Germany’s Federal Audit Office on Tuesday declared the government’s energy bailout “unconstitutional”, adding to repeated calls for Finance Minister Christian Lindner (FDP) to end the country’s debt frenzy.
The federal government’s latest €200 billion investment offensive to protect its citizens and businesses from rising energy prices is proving a hard pill for the FDP leader and – theoretically – champion to swallow. of frugality Lindner, who faced backlash from the conservative CDU and within its ranks.
The proposed energy bailout is to be financed from a special fund, with borrowings to be made in the current year while payments are to be rolled out through 2024. It therefore poses, according to the auditors, in essence, borrowing “in stock” and thus violating national budgetary rules.
“The ‘in-stock’ loan project violates the constitutional principle of annuality,” reads the opinion of the Court of Auditors. Instead, he argues for the bailout to be funded from the normal federal budget with no detours.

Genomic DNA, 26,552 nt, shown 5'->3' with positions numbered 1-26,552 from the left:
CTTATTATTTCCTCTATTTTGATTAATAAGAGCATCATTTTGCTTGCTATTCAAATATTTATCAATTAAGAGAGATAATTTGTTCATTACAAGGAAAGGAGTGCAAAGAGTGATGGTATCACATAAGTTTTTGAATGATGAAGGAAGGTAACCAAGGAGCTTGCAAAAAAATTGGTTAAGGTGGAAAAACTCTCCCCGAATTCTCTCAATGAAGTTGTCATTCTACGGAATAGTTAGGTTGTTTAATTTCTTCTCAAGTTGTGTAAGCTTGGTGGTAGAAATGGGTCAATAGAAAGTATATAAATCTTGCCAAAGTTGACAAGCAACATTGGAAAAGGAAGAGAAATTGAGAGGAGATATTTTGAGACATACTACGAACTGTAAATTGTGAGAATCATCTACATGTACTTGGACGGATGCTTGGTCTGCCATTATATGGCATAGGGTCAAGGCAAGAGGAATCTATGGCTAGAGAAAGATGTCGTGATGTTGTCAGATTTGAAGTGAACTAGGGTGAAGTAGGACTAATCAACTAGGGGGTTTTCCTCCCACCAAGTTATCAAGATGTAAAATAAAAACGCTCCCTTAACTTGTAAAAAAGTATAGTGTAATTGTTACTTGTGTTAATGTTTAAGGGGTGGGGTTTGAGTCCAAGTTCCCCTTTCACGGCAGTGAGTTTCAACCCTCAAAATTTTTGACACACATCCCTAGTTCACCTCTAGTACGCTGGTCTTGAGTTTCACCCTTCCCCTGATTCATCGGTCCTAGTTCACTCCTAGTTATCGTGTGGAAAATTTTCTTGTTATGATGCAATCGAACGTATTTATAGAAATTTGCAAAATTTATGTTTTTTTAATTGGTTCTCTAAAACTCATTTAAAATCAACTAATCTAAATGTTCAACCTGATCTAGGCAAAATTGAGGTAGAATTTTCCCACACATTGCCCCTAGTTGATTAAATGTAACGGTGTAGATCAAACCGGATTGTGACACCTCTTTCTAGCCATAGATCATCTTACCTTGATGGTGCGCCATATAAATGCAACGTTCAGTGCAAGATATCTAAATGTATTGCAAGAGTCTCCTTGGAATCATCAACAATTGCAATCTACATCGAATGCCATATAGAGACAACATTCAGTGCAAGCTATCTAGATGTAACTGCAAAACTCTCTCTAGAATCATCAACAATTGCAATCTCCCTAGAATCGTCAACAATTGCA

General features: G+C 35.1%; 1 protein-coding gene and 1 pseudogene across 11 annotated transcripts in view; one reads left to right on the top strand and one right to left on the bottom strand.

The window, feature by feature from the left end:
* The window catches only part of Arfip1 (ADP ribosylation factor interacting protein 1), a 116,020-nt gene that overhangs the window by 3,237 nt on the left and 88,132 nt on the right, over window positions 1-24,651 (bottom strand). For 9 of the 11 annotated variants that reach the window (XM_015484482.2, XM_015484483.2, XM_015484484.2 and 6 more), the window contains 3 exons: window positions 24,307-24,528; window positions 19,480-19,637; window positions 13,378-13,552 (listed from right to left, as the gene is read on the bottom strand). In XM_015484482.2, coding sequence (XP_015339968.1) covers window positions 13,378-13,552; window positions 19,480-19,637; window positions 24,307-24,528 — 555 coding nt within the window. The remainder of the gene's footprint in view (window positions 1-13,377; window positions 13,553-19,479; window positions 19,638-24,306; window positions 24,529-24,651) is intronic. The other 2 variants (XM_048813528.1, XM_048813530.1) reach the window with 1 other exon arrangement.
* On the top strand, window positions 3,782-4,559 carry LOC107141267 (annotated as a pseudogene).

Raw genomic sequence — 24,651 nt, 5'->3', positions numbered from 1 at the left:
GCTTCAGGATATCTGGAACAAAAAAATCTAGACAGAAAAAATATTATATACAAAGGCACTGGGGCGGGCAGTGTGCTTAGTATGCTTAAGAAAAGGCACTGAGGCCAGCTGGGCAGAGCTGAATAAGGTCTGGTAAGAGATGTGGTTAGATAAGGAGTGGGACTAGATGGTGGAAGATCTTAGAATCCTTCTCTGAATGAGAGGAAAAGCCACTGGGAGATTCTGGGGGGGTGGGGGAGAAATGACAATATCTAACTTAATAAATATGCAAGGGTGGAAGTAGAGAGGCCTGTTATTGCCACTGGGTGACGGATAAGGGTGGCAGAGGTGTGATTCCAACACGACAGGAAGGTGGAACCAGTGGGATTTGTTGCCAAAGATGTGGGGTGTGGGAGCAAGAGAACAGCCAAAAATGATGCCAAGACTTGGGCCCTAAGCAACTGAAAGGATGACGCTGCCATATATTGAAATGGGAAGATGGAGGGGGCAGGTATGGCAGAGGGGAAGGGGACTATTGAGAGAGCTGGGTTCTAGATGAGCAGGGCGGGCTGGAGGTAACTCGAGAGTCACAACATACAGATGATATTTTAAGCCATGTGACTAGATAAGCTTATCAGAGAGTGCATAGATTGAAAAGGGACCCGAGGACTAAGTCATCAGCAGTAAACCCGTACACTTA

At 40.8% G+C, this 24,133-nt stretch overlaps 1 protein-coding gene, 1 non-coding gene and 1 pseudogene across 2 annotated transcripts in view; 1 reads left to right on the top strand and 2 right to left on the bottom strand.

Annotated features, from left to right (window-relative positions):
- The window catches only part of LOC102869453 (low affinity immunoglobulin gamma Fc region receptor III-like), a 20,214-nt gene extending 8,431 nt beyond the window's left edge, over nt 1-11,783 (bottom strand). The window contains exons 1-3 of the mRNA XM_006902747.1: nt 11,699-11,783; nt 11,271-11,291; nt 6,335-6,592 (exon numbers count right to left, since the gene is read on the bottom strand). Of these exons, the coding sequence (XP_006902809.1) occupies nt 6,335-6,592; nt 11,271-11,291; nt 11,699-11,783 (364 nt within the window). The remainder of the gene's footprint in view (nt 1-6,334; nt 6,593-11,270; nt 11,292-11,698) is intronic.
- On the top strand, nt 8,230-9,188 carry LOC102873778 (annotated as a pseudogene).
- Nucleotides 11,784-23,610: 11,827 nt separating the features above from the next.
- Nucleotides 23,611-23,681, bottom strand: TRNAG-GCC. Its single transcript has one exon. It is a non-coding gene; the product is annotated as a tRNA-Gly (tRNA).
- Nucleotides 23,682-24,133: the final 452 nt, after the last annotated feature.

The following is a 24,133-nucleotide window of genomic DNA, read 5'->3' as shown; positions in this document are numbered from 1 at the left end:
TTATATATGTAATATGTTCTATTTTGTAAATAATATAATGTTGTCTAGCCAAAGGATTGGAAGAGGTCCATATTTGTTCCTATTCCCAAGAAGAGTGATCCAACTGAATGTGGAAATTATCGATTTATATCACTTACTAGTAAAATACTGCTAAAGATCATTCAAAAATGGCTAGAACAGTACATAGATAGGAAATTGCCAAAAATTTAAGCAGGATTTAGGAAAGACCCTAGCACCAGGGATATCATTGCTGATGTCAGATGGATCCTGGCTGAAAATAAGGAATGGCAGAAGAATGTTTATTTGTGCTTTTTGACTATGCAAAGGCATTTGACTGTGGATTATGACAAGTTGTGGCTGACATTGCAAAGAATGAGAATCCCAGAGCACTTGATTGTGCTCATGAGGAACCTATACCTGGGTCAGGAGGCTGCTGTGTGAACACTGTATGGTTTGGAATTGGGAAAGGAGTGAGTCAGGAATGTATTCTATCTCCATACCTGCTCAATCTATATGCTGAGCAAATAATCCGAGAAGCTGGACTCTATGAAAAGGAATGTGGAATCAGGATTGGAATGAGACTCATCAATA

The proposed energy shield is the latest in a series of “extraordinary” investment packages handed down by the coalition government and endorsed by Lindner since he took office last December.
Conservative CDU budget spokesman Christian Haase commented on the Federal Audit Office report, saying: ‘we cannot accept the traffic light [German coalition government] funding route. We cannot just ignore the aspect of unconstitutionality,” the CDU parliamentarian told the Handelsblatt.
This, combined with Scholz’s extraordinary €100 billion defense fund following the Russian invasion of Ukraine and the €60 billion post-COVID-19 rescue package, has marked a change from Germany‘s traditional reluctance to public spending.
The “debt brake” is in the German constitution and stipulates that annual borrowing must not exceed 0.35% of nominal GDP.
Linder has long championed the principle as one of his priorities amid growing calls from within the coalition to abandon it as long as the many crises suffocate the country.
(Martin Herrera Witzel | EURACTIV.com)